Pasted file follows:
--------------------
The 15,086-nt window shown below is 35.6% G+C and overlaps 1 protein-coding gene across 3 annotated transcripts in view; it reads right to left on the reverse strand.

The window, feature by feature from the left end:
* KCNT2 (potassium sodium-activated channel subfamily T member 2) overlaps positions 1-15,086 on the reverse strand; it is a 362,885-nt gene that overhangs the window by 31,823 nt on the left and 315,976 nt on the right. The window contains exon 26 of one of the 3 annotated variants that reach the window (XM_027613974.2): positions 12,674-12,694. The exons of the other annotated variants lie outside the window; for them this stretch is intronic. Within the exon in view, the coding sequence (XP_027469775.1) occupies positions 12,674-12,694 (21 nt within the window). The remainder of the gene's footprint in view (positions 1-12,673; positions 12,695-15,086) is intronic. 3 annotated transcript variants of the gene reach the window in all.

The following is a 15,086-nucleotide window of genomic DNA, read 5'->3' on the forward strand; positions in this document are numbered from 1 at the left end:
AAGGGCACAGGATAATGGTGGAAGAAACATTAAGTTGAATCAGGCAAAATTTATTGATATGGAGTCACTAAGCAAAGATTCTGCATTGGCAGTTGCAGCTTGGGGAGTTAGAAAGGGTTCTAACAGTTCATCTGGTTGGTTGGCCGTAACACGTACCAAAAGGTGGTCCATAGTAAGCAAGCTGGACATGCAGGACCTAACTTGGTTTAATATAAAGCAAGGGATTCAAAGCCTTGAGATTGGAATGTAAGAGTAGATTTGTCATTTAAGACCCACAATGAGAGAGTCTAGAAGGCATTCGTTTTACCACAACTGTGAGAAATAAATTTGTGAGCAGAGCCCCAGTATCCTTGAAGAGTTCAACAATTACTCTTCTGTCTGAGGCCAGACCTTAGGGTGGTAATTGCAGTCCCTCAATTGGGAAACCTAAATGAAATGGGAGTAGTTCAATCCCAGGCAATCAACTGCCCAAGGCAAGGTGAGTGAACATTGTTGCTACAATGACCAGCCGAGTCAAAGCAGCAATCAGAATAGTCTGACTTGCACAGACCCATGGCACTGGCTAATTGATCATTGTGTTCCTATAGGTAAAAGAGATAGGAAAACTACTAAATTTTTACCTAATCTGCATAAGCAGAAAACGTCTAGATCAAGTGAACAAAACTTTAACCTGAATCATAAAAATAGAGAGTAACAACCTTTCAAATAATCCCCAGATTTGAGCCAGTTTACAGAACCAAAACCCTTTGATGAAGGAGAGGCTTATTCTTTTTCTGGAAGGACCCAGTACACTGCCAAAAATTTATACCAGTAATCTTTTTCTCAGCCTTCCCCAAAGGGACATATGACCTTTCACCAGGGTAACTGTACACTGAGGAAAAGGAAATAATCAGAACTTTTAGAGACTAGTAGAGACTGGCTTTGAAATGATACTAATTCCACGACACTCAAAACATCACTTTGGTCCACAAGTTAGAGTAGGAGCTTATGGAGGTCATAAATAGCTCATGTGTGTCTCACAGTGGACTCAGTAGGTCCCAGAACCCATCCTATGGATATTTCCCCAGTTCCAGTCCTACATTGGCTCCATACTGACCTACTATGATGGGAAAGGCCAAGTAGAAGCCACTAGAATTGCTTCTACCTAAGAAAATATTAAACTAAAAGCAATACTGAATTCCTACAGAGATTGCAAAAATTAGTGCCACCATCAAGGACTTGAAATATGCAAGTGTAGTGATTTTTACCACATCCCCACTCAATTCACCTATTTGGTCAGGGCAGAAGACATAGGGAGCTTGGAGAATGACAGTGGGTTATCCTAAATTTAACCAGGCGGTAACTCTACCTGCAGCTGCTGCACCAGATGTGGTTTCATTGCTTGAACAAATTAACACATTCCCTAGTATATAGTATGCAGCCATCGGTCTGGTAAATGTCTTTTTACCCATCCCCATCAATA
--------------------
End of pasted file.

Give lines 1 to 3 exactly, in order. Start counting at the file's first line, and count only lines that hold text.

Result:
The 15,086-nt window shown below is 35.6% G+C and overlaps 1 protein-coding gene across 3 annotated transcripts in view; it reads right to left on the reverse strand.

The window, feature by feature from the left end:
* KCNT2 (potassium sodium-activated channel subfamily T member 2) overlaps positions 1-15,086 on the reverse strand; it is a 362,885-nt gene that overhangs the window by 31,823 nt on the left and 315,976 nt on the right. The window contains exon 26 of one of the 3 annotated variants that reach the window (XM_027613974.2): positions 12,674-12,694. The exons of the other annotated variants lie outside the window; for them this stretch is intronic. Within the exon in view, the coding sequence (XP_027469775.1) occupies positions 12,674-12,694 (21 nt within the window). The remainder of the gene's footprint in view (positions 1-12,673; positions 12,695-15,086) is intronic. 3 annotated transcript variants of the gene reach the window in all.